Property Casualty Association of America issued the following announcement on April 1.
As fire crews continue to battle wildfires, the American Property Casualty Insurance Association (APCIA) today urged Florida homeowners and renters to evacuate if instructed to do so and contact insurance companies immediately if impacted by the wildfires.
“APCIA urges Florida homeowners and renters impacted by the severe wildfires occurring in the Panhandle area to evacuate if instructed to do so and contact their insurance companies immediately to help in the recovery process," said Logan McFaddin, APCIA's regional manager.
"Insurers are standing by ready to help Floridians impacted by wildfires start their claims process,” continued McFaddin. “Additionally, insurers are making sure Floridians are aware that homeowners insurance policies do provide coverage for additional living expenses that can move policyholders out of shelters and into a hotel room or rental property in the event you are forced to evacuate your home."
The first step is to call your insurer and get the claims process started. "These wildfires serve as a critical reminder to all homeowners and renters to take time for a 'Wildfire Reality Check' to ensure both your finances and property are prepared for wildfires," concluded McFaddin.
Wildfire Reality Check - Quick Tips on How to Prepare Finances:
Read and understand your insurance policy. The typical homeowners policy covers damage caused by wind, fire, and lightning. Comprehensive auto insurance generally covers damage or destruction to a vehicle from a fire.
Review your insurance policy regularly with an insurance company or agent. If you have recently remodeled or built a new addition onto your property, be sure to increase the amount of protection to cover the upgraded materials or expanded square footage. Discuss types of insurance policies and learn the difference between a replacement cost policy, which generally provides for the repair or replacement of damaged covered personal property items, and an actual cash value policy, that will only provide reimbursement for the depreciated value of the covered personal property item. Decide which type of policy best fits your needs, and maintain adequate insurance, because once a wildfire turns into a fire storm there is little that can be done to halt its path of destruction.
Create and keep an inventory of personal items. Photograph or videotape the items for documentation and claims purposes. Be specific: document how many TVs, computers, sets of towels and sheets, and other items you have. The more details recorded, the easier recovery will be. Keep receipts for major purchases and records of the age, current value, make, model, and serial number of personal property. Keep your inventory and a copy of your insurance policy at another location.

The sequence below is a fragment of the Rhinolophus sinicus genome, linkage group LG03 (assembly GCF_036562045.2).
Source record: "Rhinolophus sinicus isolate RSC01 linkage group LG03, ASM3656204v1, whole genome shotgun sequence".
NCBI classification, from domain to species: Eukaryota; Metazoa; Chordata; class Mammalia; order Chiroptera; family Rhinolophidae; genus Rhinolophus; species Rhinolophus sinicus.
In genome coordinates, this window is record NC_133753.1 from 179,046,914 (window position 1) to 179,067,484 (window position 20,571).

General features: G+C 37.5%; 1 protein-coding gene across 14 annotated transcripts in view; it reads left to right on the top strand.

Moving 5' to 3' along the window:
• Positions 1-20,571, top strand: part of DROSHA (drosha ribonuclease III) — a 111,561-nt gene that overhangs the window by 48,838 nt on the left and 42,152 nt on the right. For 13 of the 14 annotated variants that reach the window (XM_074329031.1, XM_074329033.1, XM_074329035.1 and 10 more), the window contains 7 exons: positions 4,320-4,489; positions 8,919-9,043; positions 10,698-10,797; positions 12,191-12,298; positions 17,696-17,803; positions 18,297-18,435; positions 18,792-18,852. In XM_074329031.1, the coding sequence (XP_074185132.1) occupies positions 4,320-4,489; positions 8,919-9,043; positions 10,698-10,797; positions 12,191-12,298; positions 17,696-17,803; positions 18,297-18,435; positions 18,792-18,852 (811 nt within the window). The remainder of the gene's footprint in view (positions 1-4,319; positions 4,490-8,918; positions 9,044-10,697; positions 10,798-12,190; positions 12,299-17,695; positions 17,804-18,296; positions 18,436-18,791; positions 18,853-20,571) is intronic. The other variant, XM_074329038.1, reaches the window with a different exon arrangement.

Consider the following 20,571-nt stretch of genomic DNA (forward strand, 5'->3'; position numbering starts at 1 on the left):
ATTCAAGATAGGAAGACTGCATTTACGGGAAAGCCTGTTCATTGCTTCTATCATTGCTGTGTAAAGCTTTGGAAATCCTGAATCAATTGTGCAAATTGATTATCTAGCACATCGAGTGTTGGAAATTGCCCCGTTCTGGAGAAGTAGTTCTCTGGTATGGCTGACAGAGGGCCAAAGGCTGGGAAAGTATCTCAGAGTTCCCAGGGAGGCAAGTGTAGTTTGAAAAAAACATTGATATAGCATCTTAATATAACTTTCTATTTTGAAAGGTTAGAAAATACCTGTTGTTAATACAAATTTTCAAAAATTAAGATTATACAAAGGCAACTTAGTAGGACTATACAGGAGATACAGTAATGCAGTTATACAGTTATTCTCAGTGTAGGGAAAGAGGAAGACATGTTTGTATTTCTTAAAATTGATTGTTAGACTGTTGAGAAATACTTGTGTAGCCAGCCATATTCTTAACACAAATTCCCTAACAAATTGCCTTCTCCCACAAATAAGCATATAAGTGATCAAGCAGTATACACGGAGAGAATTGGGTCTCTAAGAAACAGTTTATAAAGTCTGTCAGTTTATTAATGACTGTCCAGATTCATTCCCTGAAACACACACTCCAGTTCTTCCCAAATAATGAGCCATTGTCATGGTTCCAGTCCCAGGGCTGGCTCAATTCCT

Wildfire Reality Check - Quick Tips on How to Prepare and Protect Property:
Create 100 feet of defensible space around your home by clearing dead brush, grass, and shrubs. Defensible space can slow the spread of a fire and help keep firefighters safe.
Clean out leaves, pine needles, and dirt that may have collected in rain gutters or on roofs.
Cut back tree branches that hang over the house or near the chimney. Create 6 feet of clearance between the ground and tree branches.
Consider landscaping with fire-resistant trees and shrubs, such as deciduous trees and low-growing shrubs.
Remove any wood piles or wooden play houses against homes or structures.
Keep operational fire extinguishers in kitchens.
Install new batteries in fire and smoke alarms.
Know building codes and use fire resistant materials.
Create a family plan and hold family evacuation drills. Make sure your family knows what actions to take if a fire breaks out. Include plans for pets.
Identify family valuables and treasures you can gather in a short time span.
APCIA promotes and protects the viability of a competitive private insurance market for the benefit of consumers and insurers. APCIA is composed of nearly 1,000 member companies, representing the broadest cross section of insurers of any national trade association. APCIA members write $220 billion in annual premium, 37 percent of the nation's property casualty insurance. Member companies write 44 percent of the U.S. automobile insurance market, 30 percent of the homeowners market, 35 percent of the commercial property and liability market and 37 percent of the private workers compensation market.
Original source can be found here.